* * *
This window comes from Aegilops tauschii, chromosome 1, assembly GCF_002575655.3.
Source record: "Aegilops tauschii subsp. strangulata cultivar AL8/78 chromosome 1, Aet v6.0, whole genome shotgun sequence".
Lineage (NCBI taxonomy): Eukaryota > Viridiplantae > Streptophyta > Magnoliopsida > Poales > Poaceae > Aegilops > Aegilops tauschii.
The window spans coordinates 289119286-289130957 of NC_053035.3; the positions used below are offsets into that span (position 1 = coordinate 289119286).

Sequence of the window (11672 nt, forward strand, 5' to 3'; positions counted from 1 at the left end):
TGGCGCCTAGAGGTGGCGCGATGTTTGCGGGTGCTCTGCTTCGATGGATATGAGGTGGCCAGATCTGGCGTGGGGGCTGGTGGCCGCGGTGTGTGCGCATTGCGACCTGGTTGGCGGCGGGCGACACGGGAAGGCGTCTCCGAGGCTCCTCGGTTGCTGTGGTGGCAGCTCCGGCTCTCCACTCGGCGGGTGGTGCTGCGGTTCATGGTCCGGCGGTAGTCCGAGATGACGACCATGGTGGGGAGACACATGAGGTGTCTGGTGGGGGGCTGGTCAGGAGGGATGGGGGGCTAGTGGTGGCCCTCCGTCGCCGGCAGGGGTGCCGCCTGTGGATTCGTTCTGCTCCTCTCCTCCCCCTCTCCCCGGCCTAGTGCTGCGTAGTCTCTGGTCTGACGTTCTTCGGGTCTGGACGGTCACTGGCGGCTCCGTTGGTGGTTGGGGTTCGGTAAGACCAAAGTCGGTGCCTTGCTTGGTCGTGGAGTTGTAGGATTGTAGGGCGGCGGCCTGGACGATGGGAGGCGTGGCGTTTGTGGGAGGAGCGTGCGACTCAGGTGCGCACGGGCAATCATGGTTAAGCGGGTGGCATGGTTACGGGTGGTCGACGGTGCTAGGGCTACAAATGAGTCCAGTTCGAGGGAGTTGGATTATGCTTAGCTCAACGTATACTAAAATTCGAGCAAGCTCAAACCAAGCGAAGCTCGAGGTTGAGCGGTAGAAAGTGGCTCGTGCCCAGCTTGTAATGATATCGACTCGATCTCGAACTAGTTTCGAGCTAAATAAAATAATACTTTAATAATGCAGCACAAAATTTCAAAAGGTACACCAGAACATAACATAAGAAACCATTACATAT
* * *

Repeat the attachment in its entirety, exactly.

This window comes from Aegilops tauschii, chromosome 1, assembly GCF_002575655.3.
Source record: "Aegilops tauschii subsp. strangulata cultivar AL8/78 chromosome 1, Aet v6.0, whole genome shotgun sequence".
Lineage (NCBI taxonomy): Eukaryota > Viridiplantae > Streptophyta > Magnoliopsida > Poales > Poaceae > Aegilops > Aegilops tauschii.
The window spans coordinates 289119286-289130957 of NC_053035.3; the positions used below are offsets into that span (position 1 = coordinate 289119286).

Sequence of the window (11672 nt, forward strand, 5' to 3'; positions counted from 1 at the left end):
TGGCGCCTAGAGGTGGCGCGATGTTTGCGGGTGCTCTGCTTCGATGGATATGAGGTGGCCAGATCTGGCGTGGGGGCTGGTGGCCGCGGTGTGTGCGCATTGCGACCTGGTTGGCGGCGGGCGACACGGGAAGGCGTCTCCGAGGCTCCTCGGTTGCTGTGGTGGCAGCTCCGGCTCTCCACTCGGCGGGTGGTGCTGCGGTTCATGGTCCGGCGGTAGTCCGAGATGACGACCATGGTGGGGAGACACATGAGGTGTCTGGTGGGGGGCTGGTCAGGAGGGATGGGGGGCTAGTGGTGGCCCTCCGTCGCCGGCAGGGGTGCCGCCTGTGGATTCGTTCTGCTCCTCTCCTCCCCCTCTCCCCGGCCTAGTGCTGCGTAGTCTCTGGTCTGACGTTCTTCGGGTCTGGACGGTCACTGGCGGCTCCGTTGGTGGTTGGGGTTCGGTAAGACCAAAGTCGGTGCCTTGCTTGGTCGTGGAGTTGTAGGATTGTAGGGCGGCGGCCTGGACGATGGGAGGCGTGGCGTTTGTGGGAGGAGCGTGCGACTCAGGTGCGCACGGGCAATCATGGTTAAGCGGGTGGCATGGTTACGGGTGGTCGACGGTGCTAGGGCTACAAATGAGTCCAGTTCGAGGGAGTTGGATTATGCTTAGCTCAACGTATACTAAAATTCGAGCAAGCTCAAACCAAGCGAAGCTCGAGGTTGAGCGGTAGAAAGTGGCTCGTGCCCAGCTTGTAATGATATCGACTCGATCTCGAACTAGTTTCGAGCTAAATAAAATAATACTTTAATAATGCAGCACAAAATTTCAAAAGGTACACCAGAACATAACATAAGAAACCATTACATAT